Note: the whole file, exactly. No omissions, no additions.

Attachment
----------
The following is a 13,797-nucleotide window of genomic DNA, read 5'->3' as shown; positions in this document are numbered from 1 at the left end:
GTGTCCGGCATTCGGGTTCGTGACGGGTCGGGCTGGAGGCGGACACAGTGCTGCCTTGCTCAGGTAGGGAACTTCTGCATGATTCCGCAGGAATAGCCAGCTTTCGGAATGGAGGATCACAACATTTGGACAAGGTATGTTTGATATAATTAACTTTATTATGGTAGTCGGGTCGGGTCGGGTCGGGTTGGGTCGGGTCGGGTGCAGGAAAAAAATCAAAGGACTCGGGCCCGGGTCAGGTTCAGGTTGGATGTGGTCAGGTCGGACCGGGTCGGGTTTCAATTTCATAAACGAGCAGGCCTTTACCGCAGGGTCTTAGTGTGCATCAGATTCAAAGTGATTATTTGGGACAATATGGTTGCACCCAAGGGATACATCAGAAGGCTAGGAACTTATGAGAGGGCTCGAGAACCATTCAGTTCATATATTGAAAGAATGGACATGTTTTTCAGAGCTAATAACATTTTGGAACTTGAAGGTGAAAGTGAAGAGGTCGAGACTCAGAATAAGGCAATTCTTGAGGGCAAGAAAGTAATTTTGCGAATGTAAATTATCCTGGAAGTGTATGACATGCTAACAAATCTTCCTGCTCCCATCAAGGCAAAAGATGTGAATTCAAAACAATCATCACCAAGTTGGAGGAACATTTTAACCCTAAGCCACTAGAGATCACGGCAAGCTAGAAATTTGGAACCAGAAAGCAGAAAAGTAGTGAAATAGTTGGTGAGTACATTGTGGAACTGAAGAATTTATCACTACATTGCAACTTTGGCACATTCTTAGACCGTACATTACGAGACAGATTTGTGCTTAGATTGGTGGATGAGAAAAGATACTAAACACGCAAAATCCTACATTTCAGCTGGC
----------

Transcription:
The following is a 13,797-nucleotide window of genomic DNA, read 5'->3' as shown; positions in this document are numbered from 1 at the left end:
GTGTCCGGCATTCGGGTTCGTGACGGGTCGGGCTGGAGGCGGACACAGTGCTGCCTTGCTCAGGTAGGGAACTTCTGCATGATTCCGCAGGAATAGCCAGCTTTCGGAATGGAGGATCACAACATTTGGACAAGGTATGTTTGATATAATTAACTTTATTATGGTAGTCGGGTCGGGTCGGGTCGGGTTGGGTCGGGTCGGGTGCAGGAAAAAAATCAAAGGACTCGGGCCCGGGTCAGGTTCAGGTTGGATGTGGTCAGGTCGGACCGGGTCGGGTTTCAATTTCATAAACGAGCAGGCCTTTACCGCAGGGTCTTAGTGTGCATCAGATTCAAAGTGATTATTTGGGACAATATGGTTGCACCCAAGGGATACATCAGAAGGCTAGGAACTTATGAGAGGGCTCGAGAACCATTCAGTTCATATATTGAAAGAATGGACATGTTTTTCAGAGCTAATAACATTTTGGAACTTGAAGGTGAAAGTGAAGAGGTCGAGACTCAGAATAAGGCAATTCTTGAGGGCAAGAAAGTAATTTTGCGAATGTAAATTATCCTGGAAGTGTATGACATGCTAACAAATCTTCCTGCTCCCATCAAGGCAAAAGATGTGAATTCAAAACAATCATCACCAAGTTGGAGGAACATTTTAACCCTAAGCCACTAGAGATCACGGCAAGCTAGAAATTTGGAACCAGAAAGCAGAAAAGTAGTGAAATAGTTGGTGAGTACATTGTGGAACTGAAGAATTTATCACTACATTGCAACTTTGGCACATTCTTAGACCGTACATTACGAGACAGATTTGTGCTTAGATTGGTGGATGAGAAAAGATACTAAACACGCAAAATCCTACATTTCAGCTGGC